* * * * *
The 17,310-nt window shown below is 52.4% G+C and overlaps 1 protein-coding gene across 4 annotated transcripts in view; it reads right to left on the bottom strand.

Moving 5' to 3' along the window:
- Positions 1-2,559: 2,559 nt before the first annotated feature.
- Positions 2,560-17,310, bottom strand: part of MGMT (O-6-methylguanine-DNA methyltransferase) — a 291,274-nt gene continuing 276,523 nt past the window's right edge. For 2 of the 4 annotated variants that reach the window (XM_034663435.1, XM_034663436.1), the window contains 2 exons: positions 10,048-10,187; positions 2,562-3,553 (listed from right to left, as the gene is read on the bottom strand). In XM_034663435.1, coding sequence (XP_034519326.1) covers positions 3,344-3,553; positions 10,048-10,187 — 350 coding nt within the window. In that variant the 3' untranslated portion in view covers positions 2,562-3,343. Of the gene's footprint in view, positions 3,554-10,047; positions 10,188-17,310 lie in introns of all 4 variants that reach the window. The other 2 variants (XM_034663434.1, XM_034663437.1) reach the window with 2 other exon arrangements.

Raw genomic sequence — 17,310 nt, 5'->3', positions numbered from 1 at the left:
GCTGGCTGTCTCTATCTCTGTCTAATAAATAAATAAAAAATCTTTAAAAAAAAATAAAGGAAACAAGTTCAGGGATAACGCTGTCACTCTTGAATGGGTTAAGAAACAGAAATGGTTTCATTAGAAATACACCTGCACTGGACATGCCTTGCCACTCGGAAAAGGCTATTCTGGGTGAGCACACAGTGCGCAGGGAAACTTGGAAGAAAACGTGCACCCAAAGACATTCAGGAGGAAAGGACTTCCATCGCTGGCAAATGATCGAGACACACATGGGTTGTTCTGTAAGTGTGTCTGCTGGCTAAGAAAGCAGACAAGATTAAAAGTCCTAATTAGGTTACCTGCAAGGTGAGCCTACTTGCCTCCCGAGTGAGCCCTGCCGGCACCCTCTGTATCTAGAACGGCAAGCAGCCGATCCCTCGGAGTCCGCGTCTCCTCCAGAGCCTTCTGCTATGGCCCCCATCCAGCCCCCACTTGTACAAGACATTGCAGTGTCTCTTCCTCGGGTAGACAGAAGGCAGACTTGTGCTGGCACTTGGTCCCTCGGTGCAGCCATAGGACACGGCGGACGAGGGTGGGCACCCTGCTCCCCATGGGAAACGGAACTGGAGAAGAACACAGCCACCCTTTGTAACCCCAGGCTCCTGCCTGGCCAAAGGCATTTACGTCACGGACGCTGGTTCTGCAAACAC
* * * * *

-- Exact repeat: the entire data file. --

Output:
The 17,310-nt window shown below is 52.4% G+C and overlaps 1 protein-coding gene across 4 annotated transcripts in view; it reads right to left on the bottom strand.

Moving 5' to 3' along the window:
- Positions 1-2,559: 2,559 nt before the first annotated feature.
- Positions 2,560-17,310, bottom strand: part of MGMT (O-6-methylguanine-DNA methyltransferase) — a 291,274-nt gene continuing 276,523 nt past the window's right edge. For 2 of the 4 annotated variants that reach the window (XM_034663435.1, XM_034663436.1), the window contains 2 exons: positions 10,048-10,187; positions 2,562-3,553 (listed from right to left, as the gene is read on the bottom strand). In XM_034663435.1, coding sequence (XP_034519326.1) covers positions 3,344-3,553; positions 10,048-10,187 — 350 coding nt within the window. In that variant the 3' untranslated portion in view covers positions 2,562-3,343. Of the gene's footprint in view, positions 3,554-10,047; positions 10,188-17,310 lie in introns of all 4 variants that reach the window. The other 2 variants (XM_034663434.1, XM_034663437.1) reach the window with 2 other exon arrangements.

Raw genomic sequence — 17,310 nt, 5'->3', positions numbered from 1 at the left:
GCTGGCTGTCTCTATCTCTGTCTAATAAATAAATAAAAAATCTTTAAAAAAAAATAAAGGAAACAAGTTCAGGGATAACGCTGTCACTCTTGAATGGGTTAAGAAACAGAAATGGTTTCATTAGAAATACACCTGCACTGGACATGCCTTGCCACTCGGAAAAGGCTATTCTGGGTGAGCACACAGTGCGCAGGGAAACTTGGAAGAAAACGTGCACCCAAAGACATTCAGGAGGAAAGGACTTCCATCGCTGGCAAATGATCGAGACACACATGGGTTGTTCTGTAAGTGTGTCTGCTGGCTAAGAAAGCAGACAAGATTAAAAGTCCTAATTAGGTTACCTGCAAGGTGAGCCTACTTGCCTCCCGAGTGAGCCCTGCCGGCACCCTCTGTATCTAGAACGGCAAGCAGCCGATCCCTCGGAGTCCGCGTCTCCTCCAGAGCCTTCTGCTATGGCCCCCATCCAGCCCCCACTTGTACAAGACATTGCAGTGTCTCTTCCTCGGGTAGACAGAAGGCAGACTTGTGCTGGCACTTGGTCCCTCGGTGCAGCCATAGGACACGGCGGACGAGGGTGGGCACCCTGCTCCCCATGGGAAACGGAACTGGAGAAGAACACAGCCACCCTTTGTAACCCCAGGCTCCTGCCTGGCCAAAGGCATTTACGTCACGGACGCTGGTTCTGCAAACAC